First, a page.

Sold out of Fingertips of the Silversmith

So I’m happy/sad to say that we’ve run out of (undamaged copies of) “Fingertips of the Silversmith”. Thankfully, the album is still available as a download from Bandcamp ( and the usual online stores.

I’ll have download cards (via Bandcamp) ready to sell at shows until I decide whether to get more CDs pressed up, or whether to go full-retro and have 45s, 78s, and 8-track cassettes laid out casually across the merch table! ?

New Single & Creative Commons

Our new single “Out Of Reach” is being released under a Creative Commons licence.  Download, listen and spread it around the web now!

Now for the Creative Commons license part.  I promised I’d explain what that is, so I’ll try.  If anyone has any questions or comments, please do leave us a comment on the post.  If you’re not interested in music law, then you might prefer to ignore the rest of this article! Okay, here goes…

Copyright law hasn’t really changed much since the early 70s.  The Berne Convention states that unless explicitly stated otherwise, all rights are reserved.  A copyright law may not require any formalities as a condition for copyright protection.  “All rights reserved” has no legal significance since 1971 when the convention was last revised.

There have been a few technological developments since then, not least in terms of music.  We’ve gone from records pressed onto vinyl, records stamped onto plastic discs, to records… mmm… digitally arranged onto miniscule solid state hard drives that people wear on their shirt while jogging.  Songs can now be sent from one corner of the globe to another in seconds, shared with friends via Facebook, Twitter, etc.  And there are new developments to read about every time you open up your internet browser.  It’s a brave new world out there.  Copyright law, or rather our interpretation of it, really hasn’t caught up with the new realities.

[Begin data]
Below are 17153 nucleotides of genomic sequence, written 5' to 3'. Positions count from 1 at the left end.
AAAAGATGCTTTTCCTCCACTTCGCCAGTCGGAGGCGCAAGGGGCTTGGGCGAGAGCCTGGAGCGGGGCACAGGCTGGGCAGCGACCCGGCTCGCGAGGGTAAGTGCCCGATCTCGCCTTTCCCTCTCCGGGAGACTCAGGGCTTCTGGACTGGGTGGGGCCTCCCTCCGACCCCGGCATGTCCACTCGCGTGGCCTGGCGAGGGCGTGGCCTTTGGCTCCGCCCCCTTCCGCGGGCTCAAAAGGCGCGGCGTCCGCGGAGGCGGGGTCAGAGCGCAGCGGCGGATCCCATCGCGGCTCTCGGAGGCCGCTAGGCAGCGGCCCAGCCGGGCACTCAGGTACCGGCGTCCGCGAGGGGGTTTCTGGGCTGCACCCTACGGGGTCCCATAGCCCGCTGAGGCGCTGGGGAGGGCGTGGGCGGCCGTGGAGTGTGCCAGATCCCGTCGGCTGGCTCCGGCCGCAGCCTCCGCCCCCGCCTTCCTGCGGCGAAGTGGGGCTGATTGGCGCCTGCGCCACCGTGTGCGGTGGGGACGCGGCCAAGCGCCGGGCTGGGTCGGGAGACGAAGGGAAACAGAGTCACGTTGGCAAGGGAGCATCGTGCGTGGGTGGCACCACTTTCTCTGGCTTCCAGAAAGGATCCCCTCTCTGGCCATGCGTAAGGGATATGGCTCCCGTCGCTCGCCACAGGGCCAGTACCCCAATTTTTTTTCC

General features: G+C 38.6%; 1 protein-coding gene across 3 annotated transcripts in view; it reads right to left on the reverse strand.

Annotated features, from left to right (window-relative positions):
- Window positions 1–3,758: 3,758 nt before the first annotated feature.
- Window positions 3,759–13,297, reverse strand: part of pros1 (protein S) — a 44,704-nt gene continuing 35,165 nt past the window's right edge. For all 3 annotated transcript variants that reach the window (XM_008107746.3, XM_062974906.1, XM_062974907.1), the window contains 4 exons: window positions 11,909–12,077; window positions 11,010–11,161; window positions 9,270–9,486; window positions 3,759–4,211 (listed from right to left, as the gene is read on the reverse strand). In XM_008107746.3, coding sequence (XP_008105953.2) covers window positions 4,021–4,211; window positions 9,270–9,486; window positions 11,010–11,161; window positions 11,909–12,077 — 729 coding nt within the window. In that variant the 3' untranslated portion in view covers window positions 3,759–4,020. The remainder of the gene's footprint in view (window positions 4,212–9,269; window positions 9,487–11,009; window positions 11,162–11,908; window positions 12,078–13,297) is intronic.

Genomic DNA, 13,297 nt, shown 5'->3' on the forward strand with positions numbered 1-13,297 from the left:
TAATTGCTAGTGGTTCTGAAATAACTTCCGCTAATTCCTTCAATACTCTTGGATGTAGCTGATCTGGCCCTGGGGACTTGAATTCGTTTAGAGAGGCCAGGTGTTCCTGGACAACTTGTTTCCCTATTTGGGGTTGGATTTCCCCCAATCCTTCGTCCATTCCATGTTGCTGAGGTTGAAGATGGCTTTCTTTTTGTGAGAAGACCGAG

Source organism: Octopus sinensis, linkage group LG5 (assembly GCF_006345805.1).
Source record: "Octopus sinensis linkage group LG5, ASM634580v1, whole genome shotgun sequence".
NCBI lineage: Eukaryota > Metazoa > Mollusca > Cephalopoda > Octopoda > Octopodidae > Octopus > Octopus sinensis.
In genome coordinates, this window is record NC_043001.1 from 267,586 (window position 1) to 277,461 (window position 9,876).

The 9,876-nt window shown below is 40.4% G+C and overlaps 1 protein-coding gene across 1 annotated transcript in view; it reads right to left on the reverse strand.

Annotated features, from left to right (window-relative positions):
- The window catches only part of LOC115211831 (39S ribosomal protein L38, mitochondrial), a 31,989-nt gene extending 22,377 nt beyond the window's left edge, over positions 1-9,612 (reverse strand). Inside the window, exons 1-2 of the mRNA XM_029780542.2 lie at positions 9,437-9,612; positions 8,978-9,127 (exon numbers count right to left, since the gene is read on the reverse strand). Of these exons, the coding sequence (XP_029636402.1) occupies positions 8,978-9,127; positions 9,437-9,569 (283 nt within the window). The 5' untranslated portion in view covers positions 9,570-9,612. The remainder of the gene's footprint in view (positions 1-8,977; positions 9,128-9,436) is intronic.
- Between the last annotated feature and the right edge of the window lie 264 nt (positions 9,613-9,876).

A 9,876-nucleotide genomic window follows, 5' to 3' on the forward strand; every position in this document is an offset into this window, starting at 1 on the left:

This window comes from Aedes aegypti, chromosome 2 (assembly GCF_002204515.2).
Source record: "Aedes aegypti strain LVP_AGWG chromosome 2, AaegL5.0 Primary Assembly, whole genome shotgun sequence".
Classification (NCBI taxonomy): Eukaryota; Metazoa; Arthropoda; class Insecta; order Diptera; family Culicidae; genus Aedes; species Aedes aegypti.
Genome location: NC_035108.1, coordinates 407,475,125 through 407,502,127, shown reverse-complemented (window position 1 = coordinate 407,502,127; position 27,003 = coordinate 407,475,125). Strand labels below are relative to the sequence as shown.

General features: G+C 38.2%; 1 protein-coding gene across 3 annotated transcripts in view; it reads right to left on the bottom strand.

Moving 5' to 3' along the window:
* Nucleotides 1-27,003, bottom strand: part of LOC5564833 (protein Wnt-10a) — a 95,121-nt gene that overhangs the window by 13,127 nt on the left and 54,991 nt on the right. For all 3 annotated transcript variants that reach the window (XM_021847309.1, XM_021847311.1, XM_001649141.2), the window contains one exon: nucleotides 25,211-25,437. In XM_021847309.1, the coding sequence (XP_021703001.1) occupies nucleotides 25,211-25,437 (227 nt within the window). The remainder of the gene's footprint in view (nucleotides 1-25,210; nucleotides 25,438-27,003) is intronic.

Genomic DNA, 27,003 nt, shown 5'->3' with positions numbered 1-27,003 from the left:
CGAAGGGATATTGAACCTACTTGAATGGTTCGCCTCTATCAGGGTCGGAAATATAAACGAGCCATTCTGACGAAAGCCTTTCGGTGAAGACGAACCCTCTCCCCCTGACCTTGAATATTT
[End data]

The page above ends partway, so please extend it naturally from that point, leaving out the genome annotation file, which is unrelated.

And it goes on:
Rather than lobbying to change and update and adapt the copyright laws, the major labels and even some major bands, have been trying to clumsily enforce these ancient laws.  It just doesn’t make sense.  The internet has been the best and worst thing to happen to the music industry.  But rather than trying to sue everyone that crosses their path, the music industry should have gathered together, agreed a standard with the electronics manufacturers and tried to move forward.  They had the opportunity.  They had the time.  They certainly had the money.  But they just didn’t bother.

Anyway, rather than getting into a cure-all for the music industry, I wanted to address just one aspect of the business…  As it stands, our use of music is illegal (or at best residing in a large legal grey area).  The vast majority of music use on the web is.  And I’m not just talking about bit-torrents and file-sharing sites.  Creative Commons licences can address some of these issues.  They have a variety of different licences available, but I’ve opted for one of the more restrictive ones.

The licence is a CC BY-NC-SA licence.  Basically it means that you can share, spread, use and remix the music, as long as you give us credit.  Also, it’s a non-commercial licence, which means that the license is valid until money is being made.  If you want to use the music for commercial gain, you have to come and strike a deal with me.   So under this licence all normal social media usage is legal, while still preserving my right to earn money from commercial exploitation.

So that’s it in a nutshell.

Daithí vs Goliath

It’s been a while since my last confession, but I come bearing good news.

“Fingertips of the Silversmith”, the new album, has been completed.  The artwork is just being finalised now, and it should be sent to the printers this week.  The album was produced by David Geraghty and recorded in Dublin.  I’ll write more on the whole affair over the next few weeks.

Tiger Cooke - Out of Reach

The first single from the album, “Out of Reach”, has been pressed and is on its way to radio stations around the country.

The single will be available for free download from the website shortly, in exchange for your email address.  The song will be available to embed into your own blogs, websites, friendfaces, tumblrs, highballs and anywhere else you can think of.